Technology: A win against racism


I try not to delve too much into the political arena my blog but this is a subject I have thought about many times in my career at Microsoft.  What spurred this on?  Unfortunately an old friend who has gone through a rough patch in life that has taken him down some dark and unfortunate roads.  One of those paths has led to an age-old ill in society as old as mankind.  The need to blame others for ones own failings, not based on rational thought but on skin color and religion.  It gave me pause to think about my internal beliefs and explore some of the thoughts I have had for some time about my life and the industry that I have been fortunate to work in. 

Make no mistake I am not naive enough to believe that racism does not exist in the technology space, as my title might suggest, nor are we necessarily better than other industries, but one thing I do know, in particular,  the technology industry craves strong technical talent.  It does not care about where you are from or what color your skin is, it just wants really smart people. Through my 18 years at Microsoft I do not know how many times I heard Bill Gates interviewed as to what he viewed as the key ingredient to Microsoft success and over and over again it was always the same answer, “We start by hiring really smart people”.  In the early days that really meant computer scientists, engineers etc…These were the people who were going to drive the company forward.  A great many came from India and later more and more would come from China (especially as Microsoft got aggressive in speech recognition and search)..But in reality it did not matter where you came from  and I met or heard people present from almost everywhere in the world.  The thing I liked best about Microsoft in the early days was it really was about open and passionate debate, from everything as big as the future of the PC to the more granular areas of what should happen with the ANSI C Standard.  If you had a passion and were smart enough to engage in the debate, race did not enter into the equation.  To paraphrase Martin Luther King, “we should judge people by the content of their character”.

The nice thing about Microsoft even when I started back in 1991 was that it really was a multi-cultural environment.  You would walk the halls and see and meet Sikhs, Muslims, Hindu’s, African-Americans, Chinese, Japanese etc.. The list would probably cover every country and religion on the globe.  The internal Global Address List (GAL) usually had an alias for everything – could be Indian’s at Microsoft or Germans at Microsoft. The company had events internally from time to time to highlight our diverse culture.  As the company grew Microsoft started opening research and development departments all over the world, most notably in India and China.  There was so much talent coming to the surface on the planet you had to go where the talent pool was.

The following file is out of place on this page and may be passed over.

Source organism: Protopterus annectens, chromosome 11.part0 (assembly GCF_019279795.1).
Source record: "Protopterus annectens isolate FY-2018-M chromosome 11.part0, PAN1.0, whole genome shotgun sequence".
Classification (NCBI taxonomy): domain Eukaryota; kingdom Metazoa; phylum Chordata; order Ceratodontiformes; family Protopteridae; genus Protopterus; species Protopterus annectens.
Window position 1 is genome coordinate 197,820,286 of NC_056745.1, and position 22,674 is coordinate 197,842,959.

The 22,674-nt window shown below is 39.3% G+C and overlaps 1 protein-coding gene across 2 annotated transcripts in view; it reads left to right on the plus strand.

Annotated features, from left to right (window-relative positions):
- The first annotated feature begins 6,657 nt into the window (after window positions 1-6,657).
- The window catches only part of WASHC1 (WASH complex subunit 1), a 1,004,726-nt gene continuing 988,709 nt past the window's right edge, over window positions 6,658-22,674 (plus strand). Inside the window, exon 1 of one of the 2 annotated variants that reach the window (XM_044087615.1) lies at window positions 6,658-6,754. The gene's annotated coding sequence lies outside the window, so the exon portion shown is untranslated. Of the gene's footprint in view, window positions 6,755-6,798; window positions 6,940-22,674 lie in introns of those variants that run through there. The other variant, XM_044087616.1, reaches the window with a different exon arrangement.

I do not believe this is at all unique to Microsoft.  When I visited customers like Cisco Systems they seemed to have a whole lunch menu catered towards their large contingent of Indian engineers.  When I did their yearly vendor event called Toolapalooza, most people I interacted with were not born in the US.  If you remember the dotcom boom how many start-ups were either led by or had on staff a significant amount of people not of american birth?  Did anybody really care?  In those days the only question was what are you doing and how will you make money. 

To date the technology sector has represented the best and brightest from around the globe.  In the end the industry will continue to become a more and more ethically diverse as the need for talent in an increasingly competitive environment grows.  This challenge will bring us all closer together as we jointly try to solve the next great technical challenge.  We will need the collective input great minds, regardless of race or creed. It will require us to put differences aside and to listen to one another.  It’s a challenge that those in  the industry will meet.  In the broader sense in the end it’s a challenge our society has to meet or otherwise we all fail.  I leave you with the words of the author H.G. Wells, “Civilization is a race between education and catastrophe”.

Good Night and Good Luck

Hans Henrik Hoffmann June 17, 2010

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